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  1. #1
    5 Star Lounger
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    What Could Be The Problem?

    About a month ago my main PC suddenly slowed to a crawl. It's a homebuilt, an MSI motherboard with an Athlon processor and WinXP Pro. If I open Task Manager, the Processes tab shows 100% CPU utilization, with an "Image Name" called System showing 98-99% of that usage. I figured I'd picked up some kind of virus, trojan or the like, but none of the programs I tried (and I tried a ton of them) even found anything. Then I paid the shop that I get most of my parts from to check the PC, and they didn't find anything either.

    I had tried reinstalling XP to no avail, so yesterday I used Seagate's DiscWizard program (the HDD is a Seagate SATA) to Zero Fill the drive and reformat it. Then I installed XP again. Problem is still there. Is there some kind of hardware problem that could be causing this behavior? I'm totally stumped on this.

  2. #2
    4 Star Lounger
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    Re: What Could Be The Problem?

    Even though you just reformatted, I recommend you still run through a complete cleaning process just to ensure there is no malware. Note that rootkits have been known to survive a format as some are sneaky enough to hide themselves in sectors marked as bad in the drive's allocation tables. Note the section on RootkitRevealer below. Other things that have caused PCs to slow down include bad RAM - I recommend testing it with Memtest86+ - You should have zero errors. Also, non-existent mapped drives and finally a bad network connection caused by a failing network card or even the cable.
    ***
    Here is my canned text for cleaning your system and keeping it clean. I recommend running through it at least once a week: (Alternatively, the CastleCops Malware Removal and Prevention guide is excellent.)

    Important Note: Use each application
    Bill (AFE7Ret)
    Freedom is NOT Free!
    Heat is the bane of all electronics!

    ─────────────────────

  3. #3
    5 Star Lounger
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    Re: What Could Be The Problem?

    Bill,

    >> Even though you just reformatted, I recommend you still run through a complete cleaning process just to ensure there is no malware. <<

    OK, I'll try the things on your list that I haven't already. Many of the software products I was using at the time of the slowdown, and I was keeping them up-to-date and running regular scans. This "Image Name" called System that I see in Task Manager doesn't ring any bells with you, I take it?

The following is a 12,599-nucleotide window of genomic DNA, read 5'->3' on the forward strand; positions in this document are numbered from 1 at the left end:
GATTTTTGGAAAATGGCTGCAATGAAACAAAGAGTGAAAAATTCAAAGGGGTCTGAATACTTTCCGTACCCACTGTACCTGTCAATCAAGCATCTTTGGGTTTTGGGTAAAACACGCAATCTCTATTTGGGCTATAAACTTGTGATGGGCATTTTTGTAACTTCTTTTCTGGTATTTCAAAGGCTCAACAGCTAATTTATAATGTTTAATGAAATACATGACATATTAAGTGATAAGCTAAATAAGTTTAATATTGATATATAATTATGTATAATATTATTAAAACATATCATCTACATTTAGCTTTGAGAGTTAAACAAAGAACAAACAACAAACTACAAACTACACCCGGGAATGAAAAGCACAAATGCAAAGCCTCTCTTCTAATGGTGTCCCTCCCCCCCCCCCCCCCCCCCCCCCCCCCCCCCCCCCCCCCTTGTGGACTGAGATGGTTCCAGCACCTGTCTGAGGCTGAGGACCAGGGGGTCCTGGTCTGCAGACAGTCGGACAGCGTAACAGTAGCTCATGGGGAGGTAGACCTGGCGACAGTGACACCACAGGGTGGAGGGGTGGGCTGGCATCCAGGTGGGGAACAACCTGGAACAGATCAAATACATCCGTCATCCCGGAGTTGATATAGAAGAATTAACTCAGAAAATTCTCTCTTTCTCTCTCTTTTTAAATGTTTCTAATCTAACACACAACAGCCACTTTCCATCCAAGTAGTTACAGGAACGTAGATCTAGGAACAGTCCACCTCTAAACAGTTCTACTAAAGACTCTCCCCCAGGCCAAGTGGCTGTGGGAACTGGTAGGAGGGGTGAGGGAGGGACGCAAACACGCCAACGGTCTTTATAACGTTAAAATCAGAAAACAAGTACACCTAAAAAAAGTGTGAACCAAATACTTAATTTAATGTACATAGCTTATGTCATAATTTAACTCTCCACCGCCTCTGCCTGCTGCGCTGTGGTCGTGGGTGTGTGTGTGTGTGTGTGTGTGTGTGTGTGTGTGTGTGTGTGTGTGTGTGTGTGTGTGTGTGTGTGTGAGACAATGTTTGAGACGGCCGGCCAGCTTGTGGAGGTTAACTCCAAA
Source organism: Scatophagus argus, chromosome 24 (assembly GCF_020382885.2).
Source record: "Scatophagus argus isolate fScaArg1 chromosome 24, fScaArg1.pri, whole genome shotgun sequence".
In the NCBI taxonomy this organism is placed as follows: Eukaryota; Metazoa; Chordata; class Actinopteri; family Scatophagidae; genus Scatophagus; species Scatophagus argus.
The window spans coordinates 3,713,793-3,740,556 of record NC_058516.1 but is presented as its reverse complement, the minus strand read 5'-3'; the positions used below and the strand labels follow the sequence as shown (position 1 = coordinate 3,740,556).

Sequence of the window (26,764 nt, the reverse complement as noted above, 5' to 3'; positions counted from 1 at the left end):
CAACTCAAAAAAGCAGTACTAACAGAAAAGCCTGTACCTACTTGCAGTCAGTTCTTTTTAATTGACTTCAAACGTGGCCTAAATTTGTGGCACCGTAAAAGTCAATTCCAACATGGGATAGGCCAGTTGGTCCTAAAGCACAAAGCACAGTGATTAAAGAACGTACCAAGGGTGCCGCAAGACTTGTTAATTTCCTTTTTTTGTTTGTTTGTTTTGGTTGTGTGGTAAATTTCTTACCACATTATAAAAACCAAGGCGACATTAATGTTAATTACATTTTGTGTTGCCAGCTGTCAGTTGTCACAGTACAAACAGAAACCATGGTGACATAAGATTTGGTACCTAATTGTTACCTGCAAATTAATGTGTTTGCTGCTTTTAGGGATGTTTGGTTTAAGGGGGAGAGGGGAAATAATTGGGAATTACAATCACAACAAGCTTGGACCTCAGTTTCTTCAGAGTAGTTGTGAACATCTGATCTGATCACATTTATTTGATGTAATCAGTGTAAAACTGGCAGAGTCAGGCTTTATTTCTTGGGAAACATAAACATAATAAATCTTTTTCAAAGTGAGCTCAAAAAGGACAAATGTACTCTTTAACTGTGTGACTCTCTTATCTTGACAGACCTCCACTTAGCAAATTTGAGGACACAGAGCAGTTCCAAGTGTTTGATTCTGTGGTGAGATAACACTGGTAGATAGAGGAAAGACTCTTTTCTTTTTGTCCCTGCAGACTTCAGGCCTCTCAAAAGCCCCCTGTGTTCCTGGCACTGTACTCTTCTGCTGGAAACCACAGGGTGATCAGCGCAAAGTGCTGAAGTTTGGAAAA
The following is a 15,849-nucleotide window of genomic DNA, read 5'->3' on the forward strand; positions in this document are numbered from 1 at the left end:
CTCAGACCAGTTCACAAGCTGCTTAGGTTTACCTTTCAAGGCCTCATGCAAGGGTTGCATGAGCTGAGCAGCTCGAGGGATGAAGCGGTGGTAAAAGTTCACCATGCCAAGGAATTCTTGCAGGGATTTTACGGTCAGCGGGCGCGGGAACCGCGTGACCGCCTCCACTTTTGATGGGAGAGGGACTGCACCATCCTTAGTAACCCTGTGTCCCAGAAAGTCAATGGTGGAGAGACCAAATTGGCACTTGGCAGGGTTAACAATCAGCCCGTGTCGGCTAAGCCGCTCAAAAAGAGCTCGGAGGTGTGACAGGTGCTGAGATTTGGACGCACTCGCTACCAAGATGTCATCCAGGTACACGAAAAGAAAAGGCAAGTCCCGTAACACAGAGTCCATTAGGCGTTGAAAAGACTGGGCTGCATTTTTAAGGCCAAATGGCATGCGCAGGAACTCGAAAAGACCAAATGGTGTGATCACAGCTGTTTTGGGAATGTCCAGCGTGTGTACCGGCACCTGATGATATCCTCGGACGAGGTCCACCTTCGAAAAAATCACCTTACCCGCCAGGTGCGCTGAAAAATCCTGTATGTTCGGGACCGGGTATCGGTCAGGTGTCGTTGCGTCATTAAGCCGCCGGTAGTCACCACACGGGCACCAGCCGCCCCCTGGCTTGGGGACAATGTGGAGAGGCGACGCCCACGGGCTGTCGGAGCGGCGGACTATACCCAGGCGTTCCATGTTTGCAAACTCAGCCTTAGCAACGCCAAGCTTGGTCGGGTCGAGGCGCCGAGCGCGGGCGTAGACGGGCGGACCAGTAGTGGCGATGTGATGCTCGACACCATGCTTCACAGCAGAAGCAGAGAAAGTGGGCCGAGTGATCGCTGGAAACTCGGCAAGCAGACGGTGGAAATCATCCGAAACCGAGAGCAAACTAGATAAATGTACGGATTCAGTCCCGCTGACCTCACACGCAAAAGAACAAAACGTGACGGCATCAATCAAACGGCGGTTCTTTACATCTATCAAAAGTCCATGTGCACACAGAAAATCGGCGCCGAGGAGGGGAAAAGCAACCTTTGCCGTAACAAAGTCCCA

4. #4
    4 Star Lounger
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    Re: What Could Be The Problem?

    <hr>This "Image Name" called System that I see in Task Manager doesn't ring any bells with you, I take it?
    <hr>
    Yes, it is supposed to be there. But it typically runs under 5% CPU utilization.

    You might also try Process Explorer. This is basically a very enhanced Task Manager that may show you what is eating up your CPU's clock cycles.
    Bill (AFE7Ret)
    Freedom is NOT Free!
    Heat is the bane of all electronics!

    ─────────────────────

  5. #5
    Uranium Lounger
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    Re: What Could Be The Problem?

    What you're describing sure sounds like a hardware problem. Check the obvious - no failed fans, adequate ventilation.... I also think you could get to the root of the problem a little faster if you were to "bare bones" your rig: remove everything in the case except for the video card, the boot drive, and a stick of RAM. See if the problem persists with this extremely minimal configuration. If it does, try swapping out the RAM first (provided you have another stick available), then the video card, and finally, the hard drive.

    If you have another working system, you can also swap components in and out of it as well to see if the problem resides in one of the attached components or within the motherboard itself.

    You may also want to consider a Linux distro that boots and runs from CD, such as Knoppix. By completely circumventing the boot sector on the drive, you can easily rule out root kits, which are frankly not that common to begin with.
    -Mark

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